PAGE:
A new workshop method brings together climate forecasters and national policy-makers to dialogue, build common ground and agree on a national framework for climate services to get to millions of farmers in the country.
Edward Kapande vividly remembers the droughts that hit his community in 1989, 1992 and most recently 2009.
“We lost all our cattle. Yet we had been warned of the impending doom.”
He however remembers his educated uncle who sold his cattle when prices were still good; he had received advice from the forecasters and acted on them. Edward is chair of the Longido Community Integrated Program, a local Non-Governmental Organization working with the pastoralist community in Longido district, Tanzania.
For many farmers in Africa, erratic rainfall events have left them susceptible, with no guarantee of food availability in the coming months. The CGIAR Research Program on Climate Change, Agriculture and Food Security (CCAFS) research however shows this need not be the case. Climate information services can help farmers better understand, anticipate and manage the risks that a variable and changing climate brings to their livelihoods.
Edward notes that although climate services are important, his community will only benefit if the information is made less technical for all to understand; including the uneducated. His view was shared by a number of stakeholders from across climate, agriculture, health and disaster risk reduction communities who attended a consultative meeting for improving climate services in Tanzania held from 7 – 9th June 2014.
Tanzania’s national consultation workshop on climate services convened over fifty climate scientists, researchers, practitioners, farmers and national policy-makers from across the climate sensitive sectors (of agriculture, health and disaster risk reduction). They discussed climate service needs in the country; and agreed on a plan to scale up climate services for users. The meeting was a dialogue that brought climate scientists face to face with potential users of climate information and services, and built a common ground among them, enabling them to develop a common understanding and craft a joint agreement on how to work together to make climate services useful for vulnerable communities in Tanzania.
The consultation meeting was held just two months following a first kickoff meeting held in February 2014. This meeting brought together government departments involved in the project and international project partners for a high level technical session.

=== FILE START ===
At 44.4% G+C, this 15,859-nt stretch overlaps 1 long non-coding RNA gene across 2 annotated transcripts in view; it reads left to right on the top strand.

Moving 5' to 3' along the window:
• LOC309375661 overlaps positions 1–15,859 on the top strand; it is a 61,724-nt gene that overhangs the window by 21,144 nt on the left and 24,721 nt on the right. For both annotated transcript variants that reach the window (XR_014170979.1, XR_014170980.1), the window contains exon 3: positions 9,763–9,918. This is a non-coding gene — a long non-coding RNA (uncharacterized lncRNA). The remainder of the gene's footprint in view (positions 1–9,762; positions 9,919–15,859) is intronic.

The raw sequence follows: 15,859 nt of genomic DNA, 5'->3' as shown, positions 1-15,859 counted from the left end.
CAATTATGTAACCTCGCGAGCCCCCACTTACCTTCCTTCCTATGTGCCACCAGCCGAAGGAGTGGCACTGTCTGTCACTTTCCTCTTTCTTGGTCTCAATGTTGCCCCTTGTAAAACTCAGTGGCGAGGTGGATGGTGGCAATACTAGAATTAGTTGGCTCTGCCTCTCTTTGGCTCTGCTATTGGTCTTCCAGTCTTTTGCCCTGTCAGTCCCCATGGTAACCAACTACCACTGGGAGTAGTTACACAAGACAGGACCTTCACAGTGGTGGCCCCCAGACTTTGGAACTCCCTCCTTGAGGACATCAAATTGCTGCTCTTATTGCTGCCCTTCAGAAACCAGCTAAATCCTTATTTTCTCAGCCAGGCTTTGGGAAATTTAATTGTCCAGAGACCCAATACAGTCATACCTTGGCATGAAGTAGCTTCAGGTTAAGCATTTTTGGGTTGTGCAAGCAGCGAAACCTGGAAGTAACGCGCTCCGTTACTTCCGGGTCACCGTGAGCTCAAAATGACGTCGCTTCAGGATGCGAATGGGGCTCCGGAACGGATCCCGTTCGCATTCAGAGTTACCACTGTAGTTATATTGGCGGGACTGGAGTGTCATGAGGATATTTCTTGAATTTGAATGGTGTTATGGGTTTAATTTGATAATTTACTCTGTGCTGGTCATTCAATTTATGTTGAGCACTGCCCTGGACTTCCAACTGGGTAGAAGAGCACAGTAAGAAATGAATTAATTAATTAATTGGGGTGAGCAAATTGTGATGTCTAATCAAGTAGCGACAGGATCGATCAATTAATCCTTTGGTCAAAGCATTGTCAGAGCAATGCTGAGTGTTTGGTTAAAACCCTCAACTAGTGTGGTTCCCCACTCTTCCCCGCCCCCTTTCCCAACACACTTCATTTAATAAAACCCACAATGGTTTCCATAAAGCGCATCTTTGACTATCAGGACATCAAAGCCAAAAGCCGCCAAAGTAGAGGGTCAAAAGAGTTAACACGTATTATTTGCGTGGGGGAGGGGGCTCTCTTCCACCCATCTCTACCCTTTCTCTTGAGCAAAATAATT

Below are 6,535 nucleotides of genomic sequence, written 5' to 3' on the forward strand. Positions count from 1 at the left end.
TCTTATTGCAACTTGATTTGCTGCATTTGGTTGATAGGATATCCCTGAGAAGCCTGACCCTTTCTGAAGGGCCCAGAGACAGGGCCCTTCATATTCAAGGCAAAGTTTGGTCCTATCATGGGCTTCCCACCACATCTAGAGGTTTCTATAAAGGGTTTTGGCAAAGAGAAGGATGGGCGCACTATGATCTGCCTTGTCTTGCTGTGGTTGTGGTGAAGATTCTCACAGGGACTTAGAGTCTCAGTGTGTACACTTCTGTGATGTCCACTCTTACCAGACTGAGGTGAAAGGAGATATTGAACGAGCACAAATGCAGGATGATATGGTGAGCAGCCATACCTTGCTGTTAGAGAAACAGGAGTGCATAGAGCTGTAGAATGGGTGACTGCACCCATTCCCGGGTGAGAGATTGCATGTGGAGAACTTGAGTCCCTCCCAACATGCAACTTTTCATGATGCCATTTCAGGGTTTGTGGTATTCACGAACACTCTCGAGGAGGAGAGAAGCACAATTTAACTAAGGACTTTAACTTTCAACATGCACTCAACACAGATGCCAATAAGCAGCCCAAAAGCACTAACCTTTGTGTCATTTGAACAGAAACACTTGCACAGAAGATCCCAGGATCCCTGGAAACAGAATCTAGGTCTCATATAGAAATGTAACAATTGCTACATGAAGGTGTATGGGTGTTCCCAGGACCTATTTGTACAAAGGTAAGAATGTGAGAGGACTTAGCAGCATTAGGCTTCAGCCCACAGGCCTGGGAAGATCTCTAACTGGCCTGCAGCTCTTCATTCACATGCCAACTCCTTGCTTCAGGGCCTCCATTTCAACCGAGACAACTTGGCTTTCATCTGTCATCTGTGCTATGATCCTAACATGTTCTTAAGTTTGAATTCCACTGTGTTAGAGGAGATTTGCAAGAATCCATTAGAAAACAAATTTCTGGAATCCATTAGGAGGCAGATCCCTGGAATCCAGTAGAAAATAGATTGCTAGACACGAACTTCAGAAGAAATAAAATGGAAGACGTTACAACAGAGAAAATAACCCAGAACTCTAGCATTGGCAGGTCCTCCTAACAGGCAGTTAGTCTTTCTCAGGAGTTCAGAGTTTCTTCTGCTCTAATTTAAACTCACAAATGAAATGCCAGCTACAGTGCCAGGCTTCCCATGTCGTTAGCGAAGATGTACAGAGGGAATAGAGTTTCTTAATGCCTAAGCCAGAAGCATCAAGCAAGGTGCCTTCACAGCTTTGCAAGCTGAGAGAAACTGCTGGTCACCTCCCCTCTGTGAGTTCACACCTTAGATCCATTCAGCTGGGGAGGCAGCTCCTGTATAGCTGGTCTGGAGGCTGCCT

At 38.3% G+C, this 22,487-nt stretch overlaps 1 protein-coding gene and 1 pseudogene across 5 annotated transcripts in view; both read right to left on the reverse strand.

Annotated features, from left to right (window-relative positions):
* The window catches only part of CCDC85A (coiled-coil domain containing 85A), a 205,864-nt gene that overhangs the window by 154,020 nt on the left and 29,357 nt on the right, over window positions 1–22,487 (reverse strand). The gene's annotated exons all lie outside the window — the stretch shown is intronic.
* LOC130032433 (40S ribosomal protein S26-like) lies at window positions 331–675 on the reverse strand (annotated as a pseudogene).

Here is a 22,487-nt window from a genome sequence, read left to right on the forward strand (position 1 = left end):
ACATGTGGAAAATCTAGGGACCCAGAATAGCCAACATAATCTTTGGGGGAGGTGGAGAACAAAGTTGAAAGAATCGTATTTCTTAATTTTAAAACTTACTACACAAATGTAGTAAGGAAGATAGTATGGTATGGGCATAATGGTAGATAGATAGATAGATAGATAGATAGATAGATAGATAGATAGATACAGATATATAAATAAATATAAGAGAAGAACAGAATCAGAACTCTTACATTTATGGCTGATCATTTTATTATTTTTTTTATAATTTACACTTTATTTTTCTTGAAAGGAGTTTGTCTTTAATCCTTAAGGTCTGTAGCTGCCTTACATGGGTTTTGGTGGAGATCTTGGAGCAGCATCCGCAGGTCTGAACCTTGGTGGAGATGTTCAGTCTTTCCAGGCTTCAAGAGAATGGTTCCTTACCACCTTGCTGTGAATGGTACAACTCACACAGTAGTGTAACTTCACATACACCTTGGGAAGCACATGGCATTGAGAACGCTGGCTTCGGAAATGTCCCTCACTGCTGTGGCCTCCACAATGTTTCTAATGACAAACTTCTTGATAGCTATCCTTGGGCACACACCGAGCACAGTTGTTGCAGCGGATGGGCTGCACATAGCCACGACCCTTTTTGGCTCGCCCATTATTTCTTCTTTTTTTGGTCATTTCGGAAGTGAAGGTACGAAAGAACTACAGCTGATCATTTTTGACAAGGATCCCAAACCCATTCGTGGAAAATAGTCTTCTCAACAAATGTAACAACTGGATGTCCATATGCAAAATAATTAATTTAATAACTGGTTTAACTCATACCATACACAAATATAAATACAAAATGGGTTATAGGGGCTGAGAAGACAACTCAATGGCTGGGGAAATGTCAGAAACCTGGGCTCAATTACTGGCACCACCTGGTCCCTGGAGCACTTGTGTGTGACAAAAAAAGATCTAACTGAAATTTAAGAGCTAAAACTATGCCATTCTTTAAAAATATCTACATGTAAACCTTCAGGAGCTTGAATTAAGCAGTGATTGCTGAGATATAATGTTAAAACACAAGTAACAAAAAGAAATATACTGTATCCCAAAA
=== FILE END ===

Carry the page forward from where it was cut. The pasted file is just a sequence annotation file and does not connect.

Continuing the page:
Key workshop outputs
Users were brought face to face with providers of climate services in Tanzania, to understand the range of products the Tanzania Meteorological Agency (TMA) has on offer and on the other end, have users expressed specific views on usefulness of each service.
“Through this facilitated dialogue we had the chance to hear from our users what kind of information they expect from us and challenges they face in the current setup of weather and climate services. We ultimately want to ensure our information reaches the end user; in a clear, simple and user friendly manner to facilitate decision making” said Dr. Ladislaus Chang’a from TMA.
Smallholder farmers in Tanzania are already using seasonal forecasts, and forecasts of the start and end of the rainy season, to aid in their decision-making. Smallholder farmers at the meeting asked for additional forecast information, including updates on the progress of the season, which are currently not reaching them. Pastoralists specifically asked for new information including wind forecasts from TMA, information on climate change impacts among others to be delivered at least one month before the rainy season. Warnings about Rift Valley fever outbreaks would also be appreciated by this group.
A key workshop recommendation was the creation of a national platform to serve as a forum for a sustained dialogue between users and producers of climate services in Tanzania. The main functions of the platform will include: continuous identification of user needs for climate services; communicating available TMA products and services to users in relevant sectors; identification of bottlenecks in improved delivery of climate services; making policy recommendations to the steering committee for climate services; and to consider appropriate mechanisms for developing climate services.
CCAFS is one of the key partners in the Global Framework for Climate Services(GFCS) adaptation programme in Africa and is also serving on the project steering committee to guide project activities and implementation in Tanzania and Malawi between 2014 - 2016. Other partners include: World Meteorological Agency(WMO), CCAFS, the Centre for International Climate and Environmental Research in Oslo (CICERO), International Federation of the Red Cross (IFRC), the World Health Organization (WHO)and the World Food Programme (WFP).